Eagles' Rasul Douglas should get real shot at a starting job

Eagles' Rasul Douglas should get real shot at a starting job

Rasul Douglas knows which photo I’m talking about as soon as I bring it up. At this point, it seems like everyone knows about the photo. 

The Eagles’ cornerback posted it to his Instagram story about week ago. 

In it, he shows his body transformation over a two-month span. It’s not that the before photos show an out-of-shape guy; they don’t. That’s the body that has powered Douglas to 12 starts and five interceptions in his first two NFL seasons. 

It’s that the after photos show him completely cut up. His abs have abs. His back is a mountain range of muscle. 

A lot of work went into that body transformation. 

“A lot,” Douglas said on Tuesday, before playing it cool. “Just offseason training, eating good for the first time. Just lost some weight.”

It shows a dedication to his craft. It shows that he isn’t resting on the somewhat modest level of success he’s had during his first two years in the NFL. He wants to keep getting better and he hasn’t yet reached his ceiling. 

The Eagles have a surplus of talented cornerbacks right now and no one really knows how this will all shake out when games start in September. But I think one thing should be clear: 

Douglas has earned a legitimate shot to win a starting job in 2019. 

“I’m excited to compete,” Douglas said. “That’s what we do. It doesn’t matter who the guy is, we just want to compete.” 

Before OTAs, Douglas spent the last couple months working out in Florida, while completely overhauling his diet. He cut out fatty foods and and ate better all the time. A typical meal these days would be a chicken breast, some rice and asparagus. 

You’ll likely remember Douglas’ backstory. When he was playing football at Nassau Community College, he struggled so much financially that he would order dollar-menu items from McDonald’s for lunch and save half for dinner. It got him through tough times, but that’s no way to treat a high-powered machine playing NFL football. This offseason, he’s become increasingly serious about treating his body right.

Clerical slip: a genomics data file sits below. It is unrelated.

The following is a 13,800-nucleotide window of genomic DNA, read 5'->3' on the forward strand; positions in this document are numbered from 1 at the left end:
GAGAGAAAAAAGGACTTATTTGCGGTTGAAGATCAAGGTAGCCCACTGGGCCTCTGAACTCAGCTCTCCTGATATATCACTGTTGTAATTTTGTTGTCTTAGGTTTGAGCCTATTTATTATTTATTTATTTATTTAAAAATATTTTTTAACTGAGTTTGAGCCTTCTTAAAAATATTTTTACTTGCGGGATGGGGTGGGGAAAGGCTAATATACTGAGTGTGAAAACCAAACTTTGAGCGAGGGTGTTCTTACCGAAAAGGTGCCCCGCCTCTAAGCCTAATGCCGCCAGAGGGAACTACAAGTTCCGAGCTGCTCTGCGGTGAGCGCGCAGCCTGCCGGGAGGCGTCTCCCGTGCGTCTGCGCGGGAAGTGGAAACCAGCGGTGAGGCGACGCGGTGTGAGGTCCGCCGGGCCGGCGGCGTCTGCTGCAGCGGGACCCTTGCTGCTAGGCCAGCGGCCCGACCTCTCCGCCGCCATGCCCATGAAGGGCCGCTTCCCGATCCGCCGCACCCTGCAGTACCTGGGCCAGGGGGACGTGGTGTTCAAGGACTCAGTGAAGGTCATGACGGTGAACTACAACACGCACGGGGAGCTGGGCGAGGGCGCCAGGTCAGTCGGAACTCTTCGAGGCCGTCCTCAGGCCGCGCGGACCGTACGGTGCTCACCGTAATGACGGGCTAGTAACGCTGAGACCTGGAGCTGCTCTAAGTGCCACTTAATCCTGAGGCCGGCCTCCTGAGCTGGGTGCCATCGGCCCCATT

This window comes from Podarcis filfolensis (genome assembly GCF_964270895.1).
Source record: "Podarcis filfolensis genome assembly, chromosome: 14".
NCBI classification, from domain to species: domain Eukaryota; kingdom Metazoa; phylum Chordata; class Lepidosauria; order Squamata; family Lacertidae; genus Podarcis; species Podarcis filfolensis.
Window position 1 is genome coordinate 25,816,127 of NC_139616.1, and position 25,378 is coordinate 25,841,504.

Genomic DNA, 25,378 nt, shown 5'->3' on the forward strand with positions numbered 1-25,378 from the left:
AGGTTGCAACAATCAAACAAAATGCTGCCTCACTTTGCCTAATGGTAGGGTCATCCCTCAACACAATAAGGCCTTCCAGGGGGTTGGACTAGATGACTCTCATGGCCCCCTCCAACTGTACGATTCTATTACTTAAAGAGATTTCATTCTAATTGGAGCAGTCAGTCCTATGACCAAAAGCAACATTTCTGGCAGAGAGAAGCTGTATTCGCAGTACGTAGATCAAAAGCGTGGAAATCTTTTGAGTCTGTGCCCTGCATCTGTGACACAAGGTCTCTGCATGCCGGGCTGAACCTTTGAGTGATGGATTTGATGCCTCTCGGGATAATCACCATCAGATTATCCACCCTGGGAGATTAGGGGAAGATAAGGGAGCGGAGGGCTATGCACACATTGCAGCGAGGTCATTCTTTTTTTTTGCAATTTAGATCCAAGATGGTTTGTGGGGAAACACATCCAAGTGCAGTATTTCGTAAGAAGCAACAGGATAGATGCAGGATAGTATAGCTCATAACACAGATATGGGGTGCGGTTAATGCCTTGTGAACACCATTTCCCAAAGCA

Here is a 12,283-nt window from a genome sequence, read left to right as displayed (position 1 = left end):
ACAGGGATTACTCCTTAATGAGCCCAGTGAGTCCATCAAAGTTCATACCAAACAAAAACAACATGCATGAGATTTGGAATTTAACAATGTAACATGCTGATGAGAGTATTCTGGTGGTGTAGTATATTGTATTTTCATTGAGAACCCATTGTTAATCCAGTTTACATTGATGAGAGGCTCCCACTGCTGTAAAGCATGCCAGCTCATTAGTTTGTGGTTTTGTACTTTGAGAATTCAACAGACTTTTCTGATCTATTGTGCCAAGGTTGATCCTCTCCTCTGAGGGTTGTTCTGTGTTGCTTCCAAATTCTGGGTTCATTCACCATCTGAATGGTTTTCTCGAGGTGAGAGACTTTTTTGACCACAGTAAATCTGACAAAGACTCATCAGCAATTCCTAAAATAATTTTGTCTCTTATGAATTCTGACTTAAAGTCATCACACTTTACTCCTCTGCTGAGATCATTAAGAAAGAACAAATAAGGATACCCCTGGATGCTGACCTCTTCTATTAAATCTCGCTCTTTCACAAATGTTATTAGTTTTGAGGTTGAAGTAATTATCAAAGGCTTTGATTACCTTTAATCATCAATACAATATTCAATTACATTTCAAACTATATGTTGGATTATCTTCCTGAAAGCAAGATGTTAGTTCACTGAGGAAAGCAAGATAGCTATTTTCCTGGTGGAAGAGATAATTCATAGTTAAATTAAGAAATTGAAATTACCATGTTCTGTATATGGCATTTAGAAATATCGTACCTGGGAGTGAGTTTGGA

“I think it’s like the first time I actually stuck to it for a long period of time,” Douglas said.  

After being taken in the third round in 2017, Douglas has played quite a bit for the Eagles in his first two seasons and every time they’ve called on him, he’s performed well. In 2017, he started five games. In 2018, he started seven. 

• Overall, Douglas has played 30 games with 12 starts 

• He has five interceptions in his first two seasons. He led the Eagles with three in 2018 

• Just five members of the 2017 draft class have more interceptions 

• Douglas has more interceptions than 22 of the 27 defensive backs drafted before him in 2017, including five first-rounders

His game action has come in much different ways. In 2017, he was a place-holder for Ronald Darby as Darby recovered from a dislocated ankle. He knew his starting job wasn’t going to last forever. In 2018, after a “low-key frustrating” beginning of the season, Douglas was a starter for the second half of the year thanks to injuries to Darby and Jalen Mills. His first start didn’t come until Nov. 11; he had played just 93 defensive snaps before then, including six games with three or fewer snaps. 

This spring, as Darby and Mills are still recovering, Douglas has been working as a starter during OTAs. We’ll have to see what happens when those guys come back, but defensive coordinator Jim Schwartz mentioned Douglas by name when asked for players who have impressed him so far. 

“Over the last couple years, even though he wasn't a starter,” Schwartz said, “he probably has a year of starting experience under his belt and you're starting to see that when he goes out.”

Douglas agreed that when other people are noticing all the hard work he’s put in, it validates what he’s been doing. 

When I ask him if he thinks he’s done enough to warrant consideration for a starting job, he cuts me off after the word “enough.” He emphatically states he hasn’t done enough overall. 

As far as the starting gig? 

“Who knows? I’m not in their (coaches') head,” Douglas said. “All I can control is what I can control.”

It seems like he’s certainly doing that. 

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One company offering Super Bowl ticket loans at 30% interest (P.S. -- dont do this)

One company offering Super Bowl ticket loans at 30% interest (P.S. -- dont do this)

It’s “easier than ever” to attend the Super Bowl, according to a Stub Hub press release.

It may also be easier than ever to go into debt doing it.

StubHub this week announced a program that allows fans to finance ticket purchases — including Super Bowl tickets — and pay for them over a period of 3, 6 or 12 months.